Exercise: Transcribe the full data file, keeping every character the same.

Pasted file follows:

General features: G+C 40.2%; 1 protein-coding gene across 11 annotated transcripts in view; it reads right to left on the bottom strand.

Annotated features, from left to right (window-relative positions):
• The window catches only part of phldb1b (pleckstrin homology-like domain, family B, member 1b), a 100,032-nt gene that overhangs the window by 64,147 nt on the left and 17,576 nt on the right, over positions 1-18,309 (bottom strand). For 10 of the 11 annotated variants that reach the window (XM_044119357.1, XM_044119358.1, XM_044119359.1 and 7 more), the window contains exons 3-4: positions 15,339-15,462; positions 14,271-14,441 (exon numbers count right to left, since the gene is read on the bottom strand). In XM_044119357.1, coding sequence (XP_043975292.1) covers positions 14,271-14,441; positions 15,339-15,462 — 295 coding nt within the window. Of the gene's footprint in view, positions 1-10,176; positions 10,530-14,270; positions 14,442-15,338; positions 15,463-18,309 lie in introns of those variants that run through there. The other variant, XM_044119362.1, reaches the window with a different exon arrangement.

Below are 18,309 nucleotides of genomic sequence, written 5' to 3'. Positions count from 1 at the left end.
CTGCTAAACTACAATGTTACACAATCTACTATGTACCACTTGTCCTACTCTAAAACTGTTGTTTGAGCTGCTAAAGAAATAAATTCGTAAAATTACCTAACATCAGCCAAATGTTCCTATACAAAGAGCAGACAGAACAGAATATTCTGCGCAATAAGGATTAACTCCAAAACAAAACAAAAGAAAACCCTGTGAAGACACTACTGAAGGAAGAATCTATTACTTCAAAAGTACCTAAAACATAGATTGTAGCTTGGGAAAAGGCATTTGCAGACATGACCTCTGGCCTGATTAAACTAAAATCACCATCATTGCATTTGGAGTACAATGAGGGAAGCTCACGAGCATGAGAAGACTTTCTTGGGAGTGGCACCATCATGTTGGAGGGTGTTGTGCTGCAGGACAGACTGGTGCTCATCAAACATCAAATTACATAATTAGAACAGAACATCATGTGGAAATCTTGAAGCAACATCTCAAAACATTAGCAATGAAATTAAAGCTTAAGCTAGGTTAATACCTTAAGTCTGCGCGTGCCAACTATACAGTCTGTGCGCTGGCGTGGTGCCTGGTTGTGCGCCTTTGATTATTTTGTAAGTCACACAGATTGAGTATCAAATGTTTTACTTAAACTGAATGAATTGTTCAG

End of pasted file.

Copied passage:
General features: G+C 40.2%; 1 protein-coding gene across 11 annotated transcripts in view; it reads right to left on the bottom strand.

Annotated features, from left to right (window-relative positions):
• The window catches only part of phldb1b (pleckstrin homology-like domain, family B, member 1b), a 100,032-nt gene that overhangs the window by 64,147 nt on the left and 17,576 nt on the right, over positions 1-18,309 (bottom strand). For 10 of the 11 annotated variants that reach the window (XM_044119357.1, XM_044119358.1, XM_044119359.1 and 7 more), the window contains exons 3-4: positions 15,339-15,462; positions 14,271-14,441 (exon numbers count right to left, since the gene is read on the bottom strand). In XM_044119357.1, coding sequence (XP_043975292.1) covers positions 14,271-14,441; positions 15,339-15,462 — 295 coding nt within the window. Of the gene's footprint in view, positions 1-10,176; positions 10,530-14,270; positions 14,442-15,338; positions 15,463-18,309 lie in introns of those variants that run through there. The other variant, XM_044119362.1, reaches the window with a different exon arrangement.

Below are 18,309 nucleotides of genomic sequence, written 5' to 3'. Positions count from 1 at the left end.
CTGCTAAACTACAATGTTACACAATCTACTATGTACCACTTGTCCTACTCTAAAACTGTTGTTTGAGCTGCTAAAGAAATAAATTCGTAAAATTACCTAACATCAGCCAAATGTTCCTATACAAAGAGCAGACAGAACAGAATATTCTGCGCAATAAGGATTAACTCCAAAACAAAACAAAAGAAAACCCTGTGAAGACACTACTGAAGGAAGAATCTATTACTTCAAAAGTACCTAAAACATAGATTGTAGCTTGGGAAAAGGCATTTGCAGACATGACCTCTGGCCTGATTAAACTAAAATCACCATCATTGCATTTGGAGTACAATGAGGGAAGCTCACGAGCATGAGAAGACTTTCTTGGGAGTGGCACCATCATGTTGGAGGGTGTTGTGCTGCAGGACAGACTGGTGCTCATCAAACATCAAATTACATAATTAGAACAGAACATCATGTGGAAATCTTGAAGCAACATCTCAAAACATTAGCAATGAAATTAAAGCTTAAGCTAGGTTAATACCTTAAGTCTGCGCGTGCCAACTATACAGTCTGTGCGCTGGCGTGGTGCCTGGTTGTGCGCCTTTGATTATTTTGTAAGTCACACAGATTGAGTATCAAATGTTTTACTTAAACTGAATGAATTGTTCAG